What Is Rachel Dolezal Doing in a Documentary About Black Beauty?

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Cheyenne Roundtree
·8 min read
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Netflix
Netflix

In a film about Black beauty, societal pressures in today’s culture, and stereotypes that Black women have been pigeonholed into for decades, perhaps one of the last people you’d expect to appear on your screen would be Rachel Dolezal.

But there she was, the infamous “race faker,” in the new documentary Subjects of Desire by director Jennifer Holness that premieres this week at SXSW.

Dolezal sparked national outrage and bewilderment in 2015 when it was uncovered that despite presenting herself a Black woman, she was in fact white—so her cameo in the predominantly Black film is a head-scratcher, especially when she weighs in on feeling scared of white men and feeling that she had been forced into a “white mold.”

Holness agrees it may seem like an out-of-left-field decision but explains that if her film was going to examine appropriation and beauty standards shifting to include what’s commonly associated with Black features, such as curvy bodies and full lips, Dolezal had to be included.

“It wasn’t a commercial thought,” she tells The Daily Beast. “It wasn’t like I thought, ‘Oh my God, if I put her in, it’ll be controversial!’ No, not at all. I’m doing a film on Black women and beauty and this is the first time that I’ve come across a white woman pretending to be Black for 10 years when there wasn’t a massive financial benefit.”

“The standard of beauty historically has been white and that has been protected and upheld, so as someone who has that standard, she’s blonde with freckles and green eyes, and stepped away from that, there’s something there.”

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That’s not to say that Holness doesn’t find what Dolezal did to be problematic. But she says to her credit, Dolezal is still living, by all accounts, as a Black woman in spite of the “hate” that Dolezal describes being subjected to.

“I would say since then [I’ve had] just shaming and ridicule,” Dolezal says in the documentary. “I’ve been called an insult to white women and an insult to Black women. White women are angry because I did what they never would do and went further, like I put 110. I didn’t just be that white ally and do a little bit, I canceled my white privilege. I canceled my hair. For Black women, I feel like it’s a reaction to pain. It’s like a trigger to post-traumatic stress.”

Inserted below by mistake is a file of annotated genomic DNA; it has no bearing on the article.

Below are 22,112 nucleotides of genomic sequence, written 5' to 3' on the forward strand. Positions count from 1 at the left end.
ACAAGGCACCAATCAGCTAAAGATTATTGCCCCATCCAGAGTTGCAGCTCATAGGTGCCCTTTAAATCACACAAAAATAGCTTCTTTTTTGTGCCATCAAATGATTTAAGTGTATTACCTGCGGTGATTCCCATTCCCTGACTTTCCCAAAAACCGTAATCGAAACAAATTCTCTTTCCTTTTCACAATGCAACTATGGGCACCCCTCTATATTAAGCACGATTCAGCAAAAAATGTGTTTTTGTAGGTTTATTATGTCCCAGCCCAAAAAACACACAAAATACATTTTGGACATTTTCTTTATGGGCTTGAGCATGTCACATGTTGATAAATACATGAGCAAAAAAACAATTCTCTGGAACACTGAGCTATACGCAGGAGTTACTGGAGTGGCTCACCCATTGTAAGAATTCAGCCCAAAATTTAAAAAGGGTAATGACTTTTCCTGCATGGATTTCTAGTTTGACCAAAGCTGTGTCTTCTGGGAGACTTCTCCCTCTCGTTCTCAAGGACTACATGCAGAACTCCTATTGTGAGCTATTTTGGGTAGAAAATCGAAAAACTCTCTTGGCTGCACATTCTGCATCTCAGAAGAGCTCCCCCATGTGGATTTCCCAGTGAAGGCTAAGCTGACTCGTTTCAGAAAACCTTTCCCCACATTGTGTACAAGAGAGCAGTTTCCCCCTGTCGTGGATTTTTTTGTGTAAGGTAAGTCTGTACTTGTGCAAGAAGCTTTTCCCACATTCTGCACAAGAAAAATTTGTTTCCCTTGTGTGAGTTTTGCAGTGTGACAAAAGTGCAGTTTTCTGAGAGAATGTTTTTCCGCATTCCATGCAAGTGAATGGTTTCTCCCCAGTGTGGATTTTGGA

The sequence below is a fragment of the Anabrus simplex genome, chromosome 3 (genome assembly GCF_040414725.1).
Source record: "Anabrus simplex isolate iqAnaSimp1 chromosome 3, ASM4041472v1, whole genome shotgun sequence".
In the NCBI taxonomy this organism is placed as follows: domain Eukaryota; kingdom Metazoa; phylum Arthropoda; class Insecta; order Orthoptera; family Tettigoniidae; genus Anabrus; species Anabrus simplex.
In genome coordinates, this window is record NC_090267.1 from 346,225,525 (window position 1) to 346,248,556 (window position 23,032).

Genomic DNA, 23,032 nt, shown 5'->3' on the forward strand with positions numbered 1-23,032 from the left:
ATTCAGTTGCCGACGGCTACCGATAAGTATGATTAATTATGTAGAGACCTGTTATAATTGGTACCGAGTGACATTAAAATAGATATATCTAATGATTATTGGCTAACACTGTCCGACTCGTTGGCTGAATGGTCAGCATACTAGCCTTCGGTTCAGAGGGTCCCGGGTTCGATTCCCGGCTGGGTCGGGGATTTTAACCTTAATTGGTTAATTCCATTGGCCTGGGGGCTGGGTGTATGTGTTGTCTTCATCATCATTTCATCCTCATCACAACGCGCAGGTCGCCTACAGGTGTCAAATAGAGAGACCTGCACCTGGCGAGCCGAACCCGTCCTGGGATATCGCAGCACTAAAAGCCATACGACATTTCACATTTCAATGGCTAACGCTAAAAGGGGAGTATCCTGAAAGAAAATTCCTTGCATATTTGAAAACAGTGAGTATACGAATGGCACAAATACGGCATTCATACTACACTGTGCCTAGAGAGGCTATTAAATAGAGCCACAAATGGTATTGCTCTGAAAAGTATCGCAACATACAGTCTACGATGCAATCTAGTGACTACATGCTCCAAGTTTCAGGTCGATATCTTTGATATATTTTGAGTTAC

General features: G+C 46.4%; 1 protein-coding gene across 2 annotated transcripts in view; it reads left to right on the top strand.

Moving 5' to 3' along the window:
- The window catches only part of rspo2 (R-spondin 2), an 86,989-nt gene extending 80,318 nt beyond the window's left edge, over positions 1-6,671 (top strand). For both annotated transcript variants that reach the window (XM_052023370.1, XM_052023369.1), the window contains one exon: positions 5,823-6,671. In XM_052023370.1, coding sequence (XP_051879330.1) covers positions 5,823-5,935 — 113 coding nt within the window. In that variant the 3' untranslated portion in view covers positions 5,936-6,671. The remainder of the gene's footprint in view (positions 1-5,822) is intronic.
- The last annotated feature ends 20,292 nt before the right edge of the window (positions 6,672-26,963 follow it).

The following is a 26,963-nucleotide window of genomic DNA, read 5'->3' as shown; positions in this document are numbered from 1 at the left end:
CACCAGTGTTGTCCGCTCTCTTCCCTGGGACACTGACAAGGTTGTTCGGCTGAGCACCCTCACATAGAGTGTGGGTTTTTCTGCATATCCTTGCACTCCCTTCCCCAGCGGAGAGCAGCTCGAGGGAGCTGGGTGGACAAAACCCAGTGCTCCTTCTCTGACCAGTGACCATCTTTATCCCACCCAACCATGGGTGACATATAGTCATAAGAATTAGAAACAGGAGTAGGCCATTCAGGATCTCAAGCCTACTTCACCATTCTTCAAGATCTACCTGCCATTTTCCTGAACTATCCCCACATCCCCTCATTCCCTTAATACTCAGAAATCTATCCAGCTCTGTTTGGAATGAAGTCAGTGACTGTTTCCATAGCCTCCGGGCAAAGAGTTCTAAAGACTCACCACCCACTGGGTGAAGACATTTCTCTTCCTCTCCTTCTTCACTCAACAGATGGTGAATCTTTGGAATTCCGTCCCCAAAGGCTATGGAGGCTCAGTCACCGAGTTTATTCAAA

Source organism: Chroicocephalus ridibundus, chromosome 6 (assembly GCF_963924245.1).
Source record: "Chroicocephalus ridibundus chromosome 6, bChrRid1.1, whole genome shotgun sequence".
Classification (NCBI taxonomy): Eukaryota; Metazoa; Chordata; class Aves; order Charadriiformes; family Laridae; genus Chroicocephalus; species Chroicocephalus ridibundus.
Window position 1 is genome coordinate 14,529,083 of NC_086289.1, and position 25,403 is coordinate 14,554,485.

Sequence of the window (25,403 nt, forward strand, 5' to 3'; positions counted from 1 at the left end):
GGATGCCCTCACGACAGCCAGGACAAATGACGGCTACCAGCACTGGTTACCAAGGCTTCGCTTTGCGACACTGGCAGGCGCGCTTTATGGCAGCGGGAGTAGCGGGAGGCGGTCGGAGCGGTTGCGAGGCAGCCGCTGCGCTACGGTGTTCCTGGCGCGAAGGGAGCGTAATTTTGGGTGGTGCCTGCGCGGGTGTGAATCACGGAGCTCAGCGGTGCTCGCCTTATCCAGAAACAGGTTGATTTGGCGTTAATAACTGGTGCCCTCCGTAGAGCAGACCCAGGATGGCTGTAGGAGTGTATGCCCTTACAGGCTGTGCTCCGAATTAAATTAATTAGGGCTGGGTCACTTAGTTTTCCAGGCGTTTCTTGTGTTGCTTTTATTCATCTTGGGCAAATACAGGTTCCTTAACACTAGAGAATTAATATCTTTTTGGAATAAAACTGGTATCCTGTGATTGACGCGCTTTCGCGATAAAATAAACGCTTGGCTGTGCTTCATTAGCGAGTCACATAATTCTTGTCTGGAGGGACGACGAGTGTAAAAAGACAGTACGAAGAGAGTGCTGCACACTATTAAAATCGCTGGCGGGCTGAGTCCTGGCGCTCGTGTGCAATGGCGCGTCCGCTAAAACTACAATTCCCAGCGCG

“When it comes to white men, that’s the group that I am the most scared of on a level of threat because that’s mostly the white supremacy folks,” she adds.

Dolezal, who was forced to resign from a leadership position at her local NAACP chapter and was let go from her job at Eastern Washington University as adjunct instructor of Africana Studies due to the scandal, now makes a living from her hair-braiding business.

She recalls in the documentary how her first husband, a Black man named Kevin Moore whom she married in 2000, tried to force her into a “white mold,” which caused her spirit to be “repressed.” “He would make comments about how no white woman has that kind of butt, you need to get a respectable white butt,” she says.

But Dolezal is only a footnote in Holness’ deep dive into Black beauty and the layers surrounding the topic, framing the film around the 50th anniversary of the Miss Black America beauty pageant in 2018. Established in 1968, the pageant was held directly in opposition to the Miss America pageant that initially had rules stipulating that only women of the “white race” were allowed to compete. While the rule was abolished in 1950, it wouldn’t be until 1970 that a Black woman entered into the beauty pageant.

Some of the women competing in the pageant, Ryann Richardson, Alexandra Germain, and Seraiah Nicole, share their experiences of being Black and feeling the need to conform to society’s standards of beauty in order to feel accepted or even attractive.

Richardson, who went on to be crowned the year’s winner, says in previous pageants where she was competing against white women that she was told she looked too harsh and severe, leading her to contour her face with makeup to soften her features. “Even my beauty doesn’t change that I’m Black,” Richardson says. “Black women historically have been denied the power of beauty, and I think it was intentional.”

Tearing up, Germain recalls how boys would make monkey noises at her on the playground after lunch. “It affected me in ways that I didn’t know that it would carry on into my adulthood,” she explains. “The eyelashes and makeup don’t mean anything. When you see a pretty girl, you don’t think they have issues. But when you don’t love yourself, you don’t love anything. I have to tell myself I’m beautiful.”